New research gives insight into how “Living Stones” adapt to extreme conditions

Research by scientists at the University of Sheffield has given new insight on how some plants adapt to extreme conditions which could help in the future development of efficient crops.

The study was carried out on plants native to southern Africa known as "Living Stones", or Lithops. These little succulents survive in the blazing deserts and rocky ground of southern Africa by blending in with surrounding pebbles to avoid being eaten and by burying themselves underground.

Now researchers have discovered how the partially subterranean "Living Stones" still manage to harvest enough sunlight while avoiding drying out in the parched landscape, according to a study published in the journal PLOS ONE.

The Sheffield-based team used a combination of cutting-edge techniques to show that individual leaves of Lithops species are adapted for both high-light and shade-tolerance, revealing for the first time the novel combination of physiological mechanisms used to optimize simultaneous above-ground and underground photosynthesis while minimising water loss.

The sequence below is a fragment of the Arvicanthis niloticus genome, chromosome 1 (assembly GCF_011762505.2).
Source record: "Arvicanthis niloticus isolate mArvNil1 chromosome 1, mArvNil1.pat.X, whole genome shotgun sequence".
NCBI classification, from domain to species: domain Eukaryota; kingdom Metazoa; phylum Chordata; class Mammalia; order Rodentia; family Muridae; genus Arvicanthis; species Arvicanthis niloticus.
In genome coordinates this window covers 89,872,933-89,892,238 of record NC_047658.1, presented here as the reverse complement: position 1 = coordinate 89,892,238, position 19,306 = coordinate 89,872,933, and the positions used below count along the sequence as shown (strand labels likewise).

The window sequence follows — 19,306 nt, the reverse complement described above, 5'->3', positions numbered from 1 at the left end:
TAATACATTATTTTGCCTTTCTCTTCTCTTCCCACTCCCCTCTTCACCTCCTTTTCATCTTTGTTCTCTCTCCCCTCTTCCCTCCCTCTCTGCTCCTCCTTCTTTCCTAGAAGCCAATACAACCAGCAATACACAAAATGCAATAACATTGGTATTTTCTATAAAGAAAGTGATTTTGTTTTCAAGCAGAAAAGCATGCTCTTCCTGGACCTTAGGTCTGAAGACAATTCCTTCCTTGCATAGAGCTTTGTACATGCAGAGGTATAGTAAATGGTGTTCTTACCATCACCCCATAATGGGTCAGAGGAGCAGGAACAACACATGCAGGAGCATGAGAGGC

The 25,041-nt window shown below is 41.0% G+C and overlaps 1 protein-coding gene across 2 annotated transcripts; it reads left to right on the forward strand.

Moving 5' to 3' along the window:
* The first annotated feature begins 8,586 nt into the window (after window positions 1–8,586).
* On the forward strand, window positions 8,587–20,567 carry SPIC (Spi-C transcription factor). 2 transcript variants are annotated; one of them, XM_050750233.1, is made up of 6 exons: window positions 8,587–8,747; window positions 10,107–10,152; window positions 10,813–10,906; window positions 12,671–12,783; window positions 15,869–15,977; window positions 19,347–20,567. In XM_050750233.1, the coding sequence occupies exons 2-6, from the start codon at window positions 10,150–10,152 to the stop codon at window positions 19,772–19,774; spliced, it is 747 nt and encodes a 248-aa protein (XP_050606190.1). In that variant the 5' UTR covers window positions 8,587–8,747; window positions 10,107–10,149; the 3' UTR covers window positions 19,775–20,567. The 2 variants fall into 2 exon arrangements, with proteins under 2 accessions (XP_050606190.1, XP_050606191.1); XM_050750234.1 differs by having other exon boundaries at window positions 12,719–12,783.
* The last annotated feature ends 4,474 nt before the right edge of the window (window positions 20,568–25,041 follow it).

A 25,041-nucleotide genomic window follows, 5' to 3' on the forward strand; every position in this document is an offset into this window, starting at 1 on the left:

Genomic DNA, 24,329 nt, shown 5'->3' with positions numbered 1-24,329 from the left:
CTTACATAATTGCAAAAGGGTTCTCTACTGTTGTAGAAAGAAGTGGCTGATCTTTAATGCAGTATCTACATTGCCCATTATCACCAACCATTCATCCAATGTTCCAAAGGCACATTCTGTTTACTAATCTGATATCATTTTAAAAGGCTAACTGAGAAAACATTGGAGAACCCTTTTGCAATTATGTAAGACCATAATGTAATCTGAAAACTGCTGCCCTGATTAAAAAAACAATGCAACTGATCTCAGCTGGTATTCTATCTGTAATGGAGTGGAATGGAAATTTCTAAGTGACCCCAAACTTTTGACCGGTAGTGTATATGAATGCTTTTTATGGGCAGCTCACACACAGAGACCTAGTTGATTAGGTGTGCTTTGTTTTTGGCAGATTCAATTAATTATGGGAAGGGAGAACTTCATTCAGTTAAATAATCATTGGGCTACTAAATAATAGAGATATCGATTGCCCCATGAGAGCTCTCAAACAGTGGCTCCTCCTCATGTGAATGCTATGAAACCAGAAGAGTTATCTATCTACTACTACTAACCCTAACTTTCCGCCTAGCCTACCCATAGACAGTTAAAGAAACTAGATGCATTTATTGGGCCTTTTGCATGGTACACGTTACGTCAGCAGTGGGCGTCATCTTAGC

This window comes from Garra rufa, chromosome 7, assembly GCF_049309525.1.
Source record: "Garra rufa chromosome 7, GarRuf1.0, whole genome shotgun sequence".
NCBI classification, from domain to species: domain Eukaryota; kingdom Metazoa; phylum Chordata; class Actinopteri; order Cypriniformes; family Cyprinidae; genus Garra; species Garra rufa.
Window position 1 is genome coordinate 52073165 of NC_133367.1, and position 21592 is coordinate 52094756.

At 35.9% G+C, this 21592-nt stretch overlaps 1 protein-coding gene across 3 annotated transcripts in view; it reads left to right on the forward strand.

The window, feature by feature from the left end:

The research shows Lithops combines a top surface with "windows" of translucent tissue that allows light through to photosynthetic tissues deep in the underground portion of the leaf, with a biochemical sunscreen to block out harmful UV light.

To offset damage to the plant associated with too much sunlight, the plants also use a protective mechanism known as non-photochemical quenching in the above-ground parts of the leaves. The below-ground parts of the leaves are adapted more towards a shaded way of life, with highly specialised cell shapes, tissue chemistry and crystalline deposits to help maximise limited light levels.

The study, carried out by Dr Katie Field and Miss Rachel George from the University of Sheffield’s Department of Animal and Plant Sciences and Dr Matthew Davey at the University of Cambridge, observes for the first time extreme physiological flexibility in Lithops and offers new insight into how plants respond to extreme conditions.

Dr Katie Field, said: "This work highlights the incredible adaptations that have evolved in "Living Stones" in response to the blazing sunshine they experience in their desert habitat.

"Unlike most members of the plant kingdom, these amazing little plants photosynthesise underground. We’ve discovered that by using a sunscreen and moving their photosynthetic machinery beneath the soil, "living stones" manage to avoid the effects of too much sun yet simultaneously maximise photosynthesis through previously unrecorded mechanisms. This suits them for life both in full sun and in full shade, at the same time.

"This research helps us to understand how plants cope with extreme environments on Earth and may play a part in future development of efficient crop plants."